Young workers across the world have the ambition but lack the resources to save for retirement, research has suggested.
The study, The Changing face of retirement: the young, pragmatic, and penniless generation, was conducted by pensions provider Aegon in conjunction with non-profit organisation Transamerica Centre for Retirement Studies. It focused on the state of retirement preparedness among 'twentysomethings' in 12 North American, European and Asian countries.
It found that future retirement shortfalls among workers in their 20s were due to a lack of opportunity to save rather than a lack of will.
Of the 2,700 'twentysomethings' polled, the single biggest obstacle preventing young people from saving for retirement was lack of cash to invest. Another obstacle to retirement savings cited by one-eighth of respondents was the lack of education either not knowing how to invest for the long-term or the complexity of investment products, charges and fees.
TCRS president Catherine Collision said: 'For twentysomethings, retirement is decades away. However, by making saving a priority today, their long-term savings horizon will help their savings grow with the compounding of investments over time.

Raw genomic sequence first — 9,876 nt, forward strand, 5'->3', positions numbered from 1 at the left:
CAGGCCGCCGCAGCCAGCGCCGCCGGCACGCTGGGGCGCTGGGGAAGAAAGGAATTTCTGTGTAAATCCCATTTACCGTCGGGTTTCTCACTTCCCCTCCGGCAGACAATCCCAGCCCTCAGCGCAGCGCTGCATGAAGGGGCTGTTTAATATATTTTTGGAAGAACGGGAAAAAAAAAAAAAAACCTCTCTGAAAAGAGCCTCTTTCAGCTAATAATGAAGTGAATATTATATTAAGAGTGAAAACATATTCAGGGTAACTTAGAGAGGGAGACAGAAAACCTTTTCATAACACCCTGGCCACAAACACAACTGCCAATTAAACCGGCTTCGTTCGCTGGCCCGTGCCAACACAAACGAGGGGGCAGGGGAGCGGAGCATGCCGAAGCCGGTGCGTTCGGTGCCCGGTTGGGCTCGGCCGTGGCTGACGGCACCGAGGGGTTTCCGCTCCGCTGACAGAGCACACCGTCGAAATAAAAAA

'Getting into the habit of saving is not easy at any age but the longer one waits, the harder it will be, especially with the need to make up for lost time,' Collision said.
Turning to incentives, the study found that greater remuneration packages would encourage 20- to 29-year-olds to save for retirement.
Collision continued: 'Twentysomethings are ready and willing to take responsibility for their financial futures, but need the support of employers, retirement providers and governments to help them achieve their retirement goals.'
Initiatives that could make a difference include better workplace retirement benefits, financial information that is straightforward and user-friendly, and more generous tax incentives, she said.
As such, over half (57%) of workers in their 20s said a pay rise would encourage them to save more for retirement. While a more generous employer who matched contributions in a workplace retirement plan could also encourage savings, with one-third of twentysomethings citing this as valuable.
The study also noted that governments could help lead the way through the creation of stable, long-term financial and taxation policy. A third of twentysomethings (34%) stated that more generous tax breaks on long-term savings and retirement plans would encourage them to save.